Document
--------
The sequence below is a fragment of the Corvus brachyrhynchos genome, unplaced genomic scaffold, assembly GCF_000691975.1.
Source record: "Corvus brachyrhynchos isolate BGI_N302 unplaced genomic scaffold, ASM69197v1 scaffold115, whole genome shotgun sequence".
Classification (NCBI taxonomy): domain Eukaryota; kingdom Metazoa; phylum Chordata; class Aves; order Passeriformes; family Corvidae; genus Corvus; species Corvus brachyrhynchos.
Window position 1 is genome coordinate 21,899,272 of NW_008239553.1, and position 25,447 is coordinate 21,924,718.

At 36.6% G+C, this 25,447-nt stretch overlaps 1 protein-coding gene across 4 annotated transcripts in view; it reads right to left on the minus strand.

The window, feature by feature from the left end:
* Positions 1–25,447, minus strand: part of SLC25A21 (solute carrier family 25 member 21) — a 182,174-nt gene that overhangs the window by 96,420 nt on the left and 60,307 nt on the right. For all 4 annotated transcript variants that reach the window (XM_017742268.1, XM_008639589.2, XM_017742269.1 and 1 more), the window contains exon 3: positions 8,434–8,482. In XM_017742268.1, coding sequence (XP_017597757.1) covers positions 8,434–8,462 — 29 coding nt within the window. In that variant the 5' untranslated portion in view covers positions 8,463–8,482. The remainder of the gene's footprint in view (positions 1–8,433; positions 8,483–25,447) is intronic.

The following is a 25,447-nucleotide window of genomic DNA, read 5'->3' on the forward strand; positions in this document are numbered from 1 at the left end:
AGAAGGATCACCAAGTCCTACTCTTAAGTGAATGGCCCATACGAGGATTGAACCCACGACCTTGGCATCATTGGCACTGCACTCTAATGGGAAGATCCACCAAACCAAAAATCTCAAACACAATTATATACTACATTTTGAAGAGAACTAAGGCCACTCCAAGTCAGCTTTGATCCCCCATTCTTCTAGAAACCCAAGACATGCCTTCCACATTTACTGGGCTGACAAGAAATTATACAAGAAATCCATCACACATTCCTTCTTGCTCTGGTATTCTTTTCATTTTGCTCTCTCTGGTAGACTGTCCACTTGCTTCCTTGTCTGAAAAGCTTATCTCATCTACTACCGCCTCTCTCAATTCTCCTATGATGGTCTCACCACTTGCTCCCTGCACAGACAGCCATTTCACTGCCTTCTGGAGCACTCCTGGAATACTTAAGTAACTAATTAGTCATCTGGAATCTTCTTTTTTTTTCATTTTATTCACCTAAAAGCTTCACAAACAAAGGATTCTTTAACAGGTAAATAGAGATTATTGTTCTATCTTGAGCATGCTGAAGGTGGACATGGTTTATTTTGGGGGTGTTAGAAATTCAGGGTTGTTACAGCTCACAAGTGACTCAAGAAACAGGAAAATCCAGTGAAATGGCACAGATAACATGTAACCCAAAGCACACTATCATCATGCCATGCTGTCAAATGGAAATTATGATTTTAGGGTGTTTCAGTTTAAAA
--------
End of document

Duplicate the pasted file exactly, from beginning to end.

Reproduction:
The sequence below is a fragment of the Corvus brachyrhynchos genome, unplaced genomic scaffold, assembly GCF_000691975.1.
Source record: "Corvus brachyrhynchos isolate BGI_N302 unplaced genomic scaffold, ASM69197v1 scaffold115, whole genome shotgun sequence".
Classification (NCBI taxonomy): domain Eukaryota; kingdom Metazoa; phylum Chordata; class Aves; order Passeriformes; family Corvidae; genus Corvus; species Corvus brachyrhynchos.
Window position 1 is genome coordinate 21,899,272 of NW_008239553.1, and position 25,447 is coordinate 21,924,718.

At 36.6% G+C, this 25,447-nt stretch overlaps 1 protein-coding gene across 4 annotated transcripts in view; it reads right to left on the minus strand.

The window, feature by feature from the left end:
* Positions 1–25,447, minus strand: part of SLC25A21 (solute carrier family 25 member 21) — a 182,174-nt gene that overhangs the window by 96,420 nt on the left and 60,307 nt on the right. For all 4 annotated transcript variants that reach the window (XM_017742268.1, XM_008639589.2, XM_017742269.1 and 1 more), the window contains exon 3: positions 8,434–8,482. In XM_017742268.1, coding sequence (XP_017597757.1) covers positions 8,434–8,462 — 29 coding nt within the window. In that variant the 5' untranslated portion in view covers positions 8,463–8,482. The remainder of the gene's footprint in view (positions 1–8,433; positions 8,483–25,447) is intronic.

The following is a 25,447-nucleotide window of genomic DNA, read 5'->3' on the forward strand; positions in this document are numbered from 1 at the left end:
AGAAGGATCACCAAGTCCTACTCTTAAGTGAATGGCCCATACGAGGATTGAACCCACGACCTTGGCATCATTGGCACTGCACTCTAATGGGAAGATCCACCAAACCAAAAATCTCAAACACAATTATATACTACATTTTGAAGAGAACTAAGGCCACTCCAAGTCAGCTTTGATCCCCCATTCTTCTAGAAACCCAAGACATGCCTTCCACATTTACTGGGCTGACAAGAAATTATACAAGAAATCCATCACACATTCCTTCTTGCTCTGGTATTCTTTTCATTTTGCTCTCTCTGGTAGACTGTCCACTTGCTTCCTTGTCTGAAAAGCTTATCTCATCTACTACCGCCTCTCTCAATTCTCCTATGATGGTCTCACCACTTGCTCCCTGCACAGACAGCCATTTCACTGCCTTCTGGAGCACTCCTGGAATACTTAAGTAACTAATTAGTCATCTGGAATCTTCTTTTTTTTTCATTTTATTCACCTAAAAGCTTCACAAACAAAGGATTCTTTAACAGGTAAATAGAGATTATTGTTCTATCTTGAGCATGCTGAAGGTGGACATGGTTTATTTTGGGGGTGTTAGAAATTCAGGGTTGTTACAGCTCACAAGTGACTCAAGAAACAGGAAAATCCAGTGAAATGGCACAGATAACATGTAACCCAAAGCACACTATCATCATGCCATGCTGTCAAATGGAAATTATGATTTTAGGGTGTTTCAGTTTAAAA